Under physiological conditions, FAT1 serves as a membrane-associated scaffold to organize the activated core Hippo signaling complex (signalome). Through loss of function, ectopic expression, and protein interaction experiments, TAOK1/2/3 were demonstrated to represent the upstream kinases triggered by FAT1 to activate the core Hippo complex [1]. In this context, the FAT1 intracellular domain served to assemble the multimeric Hippo core signalome consisting of phospho-MST1 (p-MST1), p-MST2, p-SAV1, p-LATS1, and p-MOB1, culminating in YAP phosphorylation. The degree to which Hippo-mediated YAP phosphorylation is dependent upon FAT1 is underscored by the functional loss of FAT1, which results in the disassembly of the Hippo signalome with consequent YAP activation, nuclear localization, and activation of YAP-mediated proliferative, survival, and tumorigenic transcriptional programs. These mechanistic observations were validated using cell-based functional assays that demonstrated FAT1 expression abrogated YAP-activated transcription and cell proliferation, which was reversed upon co-expression of a Hippo-insensitive YAP mutant [1]. This research was the first to mechanistically link FAT1 disruption with Hippo signaling disruption and uncontrolled YAP activation. Interestingly, FAT1 mutation has been identified in carcinogen-induced models of HNSCC, potentially linking carcinogen-induced mutation and Hippo pathway perturbation as mediators of HPV-negative HNSCC initiation [4]. FAT2, FAT3, and FAT4 are also recurrently altered in human HNSCC and in carcinogen-induced murine models of HNSCC [4][5]. However, the biological significance of these alterations remains to be examined [6]. While inactivating FAT1 mutations are uncommon in HPV-positive HNSCC [7], preliminary analyses suggest that Hippo pathway perturbation and YAP/TAZ activation are also widespread in HPV-positive HNSCC (not shown), thus representing an area of active investigation.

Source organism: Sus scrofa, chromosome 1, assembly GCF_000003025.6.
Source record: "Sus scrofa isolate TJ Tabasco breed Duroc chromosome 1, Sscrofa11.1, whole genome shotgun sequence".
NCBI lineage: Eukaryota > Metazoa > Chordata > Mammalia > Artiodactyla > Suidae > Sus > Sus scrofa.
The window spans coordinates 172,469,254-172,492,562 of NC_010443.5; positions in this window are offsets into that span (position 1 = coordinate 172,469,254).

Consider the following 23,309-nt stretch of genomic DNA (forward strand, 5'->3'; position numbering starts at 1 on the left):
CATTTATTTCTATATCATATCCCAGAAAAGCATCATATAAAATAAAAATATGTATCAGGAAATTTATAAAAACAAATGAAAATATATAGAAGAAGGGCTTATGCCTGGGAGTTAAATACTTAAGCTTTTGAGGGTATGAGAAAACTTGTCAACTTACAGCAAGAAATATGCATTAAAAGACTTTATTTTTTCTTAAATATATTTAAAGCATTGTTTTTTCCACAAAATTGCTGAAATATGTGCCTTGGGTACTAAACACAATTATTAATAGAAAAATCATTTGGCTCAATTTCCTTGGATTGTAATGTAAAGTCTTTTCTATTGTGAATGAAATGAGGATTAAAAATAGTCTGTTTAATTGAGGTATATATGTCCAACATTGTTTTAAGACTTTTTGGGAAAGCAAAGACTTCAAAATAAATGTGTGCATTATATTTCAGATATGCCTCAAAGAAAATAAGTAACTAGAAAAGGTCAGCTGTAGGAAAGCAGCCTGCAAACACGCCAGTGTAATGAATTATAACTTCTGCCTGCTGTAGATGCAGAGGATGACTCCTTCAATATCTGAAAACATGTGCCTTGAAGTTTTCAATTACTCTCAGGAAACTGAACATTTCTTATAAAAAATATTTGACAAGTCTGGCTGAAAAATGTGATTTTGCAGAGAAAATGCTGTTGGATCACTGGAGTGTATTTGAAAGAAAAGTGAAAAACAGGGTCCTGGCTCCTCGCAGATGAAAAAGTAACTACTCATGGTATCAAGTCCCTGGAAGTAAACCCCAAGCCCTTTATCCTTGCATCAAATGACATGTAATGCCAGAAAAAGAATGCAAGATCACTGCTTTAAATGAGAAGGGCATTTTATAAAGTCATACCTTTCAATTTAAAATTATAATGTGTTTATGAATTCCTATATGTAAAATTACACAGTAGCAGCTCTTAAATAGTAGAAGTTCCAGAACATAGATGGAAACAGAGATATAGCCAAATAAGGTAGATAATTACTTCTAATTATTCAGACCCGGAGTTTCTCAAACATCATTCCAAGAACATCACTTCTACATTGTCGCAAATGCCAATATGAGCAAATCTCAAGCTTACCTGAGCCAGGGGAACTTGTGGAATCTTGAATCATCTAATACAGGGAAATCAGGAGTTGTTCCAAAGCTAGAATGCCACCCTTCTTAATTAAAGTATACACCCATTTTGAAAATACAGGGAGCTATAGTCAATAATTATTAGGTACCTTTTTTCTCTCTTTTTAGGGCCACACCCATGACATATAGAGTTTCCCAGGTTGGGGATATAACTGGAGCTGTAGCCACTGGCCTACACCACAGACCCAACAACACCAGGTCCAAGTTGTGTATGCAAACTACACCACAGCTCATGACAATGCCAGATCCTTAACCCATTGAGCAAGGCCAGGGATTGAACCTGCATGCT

1.2. FAT1-Independent Mechanisms of Oncogenic Hippo Pathway Perturbation in HNSCC